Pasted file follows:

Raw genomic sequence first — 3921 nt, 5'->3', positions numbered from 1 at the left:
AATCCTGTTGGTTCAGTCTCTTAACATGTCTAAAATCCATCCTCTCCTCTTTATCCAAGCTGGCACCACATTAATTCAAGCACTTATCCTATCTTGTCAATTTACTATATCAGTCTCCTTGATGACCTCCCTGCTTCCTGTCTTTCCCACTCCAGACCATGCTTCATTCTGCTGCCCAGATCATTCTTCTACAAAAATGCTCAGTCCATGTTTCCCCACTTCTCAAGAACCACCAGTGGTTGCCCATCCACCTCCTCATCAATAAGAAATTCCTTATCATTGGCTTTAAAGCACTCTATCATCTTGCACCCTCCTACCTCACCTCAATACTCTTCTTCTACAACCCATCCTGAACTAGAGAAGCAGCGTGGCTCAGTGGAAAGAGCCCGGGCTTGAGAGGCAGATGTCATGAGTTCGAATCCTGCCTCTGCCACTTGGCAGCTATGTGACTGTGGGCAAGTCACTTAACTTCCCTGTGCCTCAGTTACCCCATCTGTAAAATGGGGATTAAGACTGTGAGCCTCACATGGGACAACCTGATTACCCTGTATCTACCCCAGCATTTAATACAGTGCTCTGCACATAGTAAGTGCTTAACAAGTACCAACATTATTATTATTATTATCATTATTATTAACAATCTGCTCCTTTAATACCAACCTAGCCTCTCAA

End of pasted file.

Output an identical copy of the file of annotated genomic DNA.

Raw genomic sequence first — 3921 nt, 5'->3', positions numbered from 1 at the left:
AATCCTGTTGGTTCAGTCTCTTAACATGTCTAAAATCCATCCTCTCCTCTTTATCCAAGCTGGCACCACATTAATTCAAGCACTTATCCTATCTTGTCAATTTACTATATCAGTCTCCTTGATGACCTCCCTGCTTCCTGTCTTTCCCACTCCAGACCATGCTTCATTCTGCTGCCCAGATCATTCTTCTACAAAAATGCTCAGTCCATGTTTCCCCACTTCTCAAGAACCACCAGTGGTTGCCCATCCACCTCCTCATCAATAAGAAATTCCTTATCATTGGCTTTAAAGCACTCTATCATCTTGCACCCTCCTACCTCACCTCAATACTCTTCTTCTACAACCCATCCTGAACTAGAGAAGCAGCGTGGCTCAGTGGAAAGAGCCCGGGCTTGAGAGGCAGATGTCATGAGTTCGAATCCTGCCTCTGCCACTTGGCAGCTATGTGACTGTGGGCAAGTCACTTAACTTCCCTGTGCCTCAGTTACCCCATCTGTAAAATGGGGATTAAGACTGTGAGCCTCACATGGGACAACCTGATTACCCTGTATCTACCCCAGCATTTAATACAGTGCTCTGCACATAGTAAGTGCTTAACAAGTACCAACATTATTATTATTATTATCATTATTATTAACAATCTGCTCCTTTAATACCAACCTAGCCTCTCAA